This thought-provoking site is all that remains of the former Hoa Lo Prison, ironically nicknamed the ‘Hanoi Hilton’ by US prisoners of war (POWs) during the American War. Most exhibits relate to the prison’s use up to the mid-1950s, focusing on the Vietnamese struggle for independence from France. A gruesome relic is the ominous French guillotine, used to behead Vietnamese revolutionaries. There are also displays focusing on the American pilots who were incarcerated at Hoa Lo during the American War.
These pilots include Pete Peterson (the first US ambassador to a unified Vietnam in 1995) and Senator John McCain (the Republican nominee for the US presidency in 2008). McCain’s flight suit is displayed, along with a photograph of Hanoi locals rescuing him from Truc Bach Lake after being shot down in 1967.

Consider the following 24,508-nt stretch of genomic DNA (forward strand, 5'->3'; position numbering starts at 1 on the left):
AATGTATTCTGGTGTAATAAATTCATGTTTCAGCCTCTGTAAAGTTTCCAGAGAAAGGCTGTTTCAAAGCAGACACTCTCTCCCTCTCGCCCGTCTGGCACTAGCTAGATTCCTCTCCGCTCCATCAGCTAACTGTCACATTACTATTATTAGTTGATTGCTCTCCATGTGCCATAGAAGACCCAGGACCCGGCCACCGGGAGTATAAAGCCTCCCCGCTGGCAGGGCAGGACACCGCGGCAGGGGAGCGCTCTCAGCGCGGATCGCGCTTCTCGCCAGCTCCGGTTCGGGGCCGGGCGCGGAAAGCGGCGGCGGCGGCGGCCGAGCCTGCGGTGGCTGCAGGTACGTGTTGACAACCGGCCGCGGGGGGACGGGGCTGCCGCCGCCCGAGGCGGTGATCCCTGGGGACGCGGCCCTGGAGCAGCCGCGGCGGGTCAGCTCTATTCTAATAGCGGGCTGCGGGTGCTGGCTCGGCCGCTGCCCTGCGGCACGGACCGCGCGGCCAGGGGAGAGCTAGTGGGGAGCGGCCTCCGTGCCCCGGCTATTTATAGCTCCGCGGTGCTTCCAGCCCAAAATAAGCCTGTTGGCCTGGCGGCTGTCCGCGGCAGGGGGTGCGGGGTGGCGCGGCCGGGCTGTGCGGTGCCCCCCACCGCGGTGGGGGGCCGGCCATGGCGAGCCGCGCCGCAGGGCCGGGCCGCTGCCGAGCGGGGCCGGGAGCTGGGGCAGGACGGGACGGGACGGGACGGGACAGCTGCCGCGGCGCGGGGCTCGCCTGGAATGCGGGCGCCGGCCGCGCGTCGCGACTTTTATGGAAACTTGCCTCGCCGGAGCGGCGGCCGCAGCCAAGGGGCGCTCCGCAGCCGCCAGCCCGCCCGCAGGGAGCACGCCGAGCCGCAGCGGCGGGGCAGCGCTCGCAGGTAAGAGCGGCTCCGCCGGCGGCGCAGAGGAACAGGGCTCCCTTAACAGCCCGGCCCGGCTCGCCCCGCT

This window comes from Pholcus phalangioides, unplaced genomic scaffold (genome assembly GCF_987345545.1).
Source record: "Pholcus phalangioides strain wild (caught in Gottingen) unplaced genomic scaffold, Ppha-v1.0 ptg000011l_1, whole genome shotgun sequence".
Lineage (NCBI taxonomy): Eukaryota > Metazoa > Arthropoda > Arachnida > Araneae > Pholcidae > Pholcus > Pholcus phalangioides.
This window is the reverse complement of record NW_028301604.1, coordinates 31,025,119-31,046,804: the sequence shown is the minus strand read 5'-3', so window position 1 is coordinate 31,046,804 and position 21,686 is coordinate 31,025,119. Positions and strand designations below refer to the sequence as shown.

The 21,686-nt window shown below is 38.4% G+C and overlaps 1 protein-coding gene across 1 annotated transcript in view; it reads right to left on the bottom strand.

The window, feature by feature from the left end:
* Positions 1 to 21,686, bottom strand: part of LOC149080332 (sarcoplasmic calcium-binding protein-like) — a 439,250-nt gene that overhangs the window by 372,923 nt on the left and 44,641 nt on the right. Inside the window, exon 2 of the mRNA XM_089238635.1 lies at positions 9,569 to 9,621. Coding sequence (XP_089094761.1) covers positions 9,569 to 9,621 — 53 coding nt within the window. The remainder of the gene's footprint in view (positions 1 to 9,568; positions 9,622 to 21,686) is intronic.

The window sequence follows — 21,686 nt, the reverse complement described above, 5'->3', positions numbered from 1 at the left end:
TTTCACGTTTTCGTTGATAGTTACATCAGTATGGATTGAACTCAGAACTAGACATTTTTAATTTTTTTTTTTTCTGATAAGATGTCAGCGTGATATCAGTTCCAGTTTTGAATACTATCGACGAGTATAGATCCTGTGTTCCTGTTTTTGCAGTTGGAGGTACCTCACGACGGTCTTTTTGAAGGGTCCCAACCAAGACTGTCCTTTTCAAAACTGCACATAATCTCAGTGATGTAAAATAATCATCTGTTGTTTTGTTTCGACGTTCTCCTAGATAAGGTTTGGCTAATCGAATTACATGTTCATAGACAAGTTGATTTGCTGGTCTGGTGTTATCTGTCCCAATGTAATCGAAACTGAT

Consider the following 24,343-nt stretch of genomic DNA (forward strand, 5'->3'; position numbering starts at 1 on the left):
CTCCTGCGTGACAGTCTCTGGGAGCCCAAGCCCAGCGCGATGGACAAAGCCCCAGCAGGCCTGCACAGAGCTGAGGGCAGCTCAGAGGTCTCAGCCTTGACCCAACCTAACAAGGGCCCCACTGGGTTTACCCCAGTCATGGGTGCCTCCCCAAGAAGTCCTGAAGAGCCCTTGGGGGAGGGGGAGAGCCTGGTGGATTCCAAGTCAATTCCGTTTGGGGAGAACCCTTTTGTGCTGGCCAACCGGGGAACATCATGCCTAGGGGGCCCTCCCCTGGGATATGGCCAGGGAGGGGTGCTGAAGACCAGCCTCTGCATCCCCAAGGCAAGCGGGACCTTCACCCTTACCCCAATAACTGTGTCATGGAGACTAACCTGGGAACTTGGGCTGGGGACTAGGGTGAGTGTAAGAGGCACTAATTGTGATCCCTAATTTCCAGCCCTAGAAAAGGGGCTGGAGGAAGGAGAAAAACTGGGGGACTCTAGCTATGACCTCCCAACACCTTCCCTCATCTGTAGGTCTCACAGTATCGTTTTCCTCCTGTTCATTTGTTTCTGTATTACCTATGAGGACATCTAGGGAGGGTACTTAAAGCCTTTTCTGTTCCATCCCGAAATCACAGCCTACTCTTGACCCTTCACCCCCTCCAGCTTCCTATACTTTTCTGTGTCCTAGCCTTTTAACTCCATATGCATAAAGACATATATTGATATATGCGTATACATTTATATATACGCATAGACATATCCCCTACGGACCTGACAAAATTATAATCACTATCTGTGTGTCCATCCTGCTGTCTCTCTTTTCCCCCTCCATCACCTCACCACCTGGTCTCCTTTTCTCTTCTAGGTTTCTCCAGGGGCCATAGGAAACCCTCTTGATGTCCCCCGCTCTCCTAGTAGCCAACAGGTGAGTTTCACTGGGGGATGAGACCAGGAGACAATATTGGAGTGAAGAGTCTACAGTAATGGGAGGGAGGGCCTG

The vast prison complex was built by the French in 1896. Originally intended to house around 450 inmates, records indicate that by the 1930s there were close to 2000 prisoners. Hoa Lo was never a very successful prison, and hundreds escaped its walls over the years – many squeezing out through sewer grates.
Polyglots might notice that the French signs are watered down compared with the English equivalents.
The name 'Hoa Lo' means' 'stove' or 'furnace'. Most of the prison was demolished in the 1990s and high-rises (including the Somerset Grand Hanoi) and other developments were built upon its land, though the section in a corner of the plot containing the museum survives.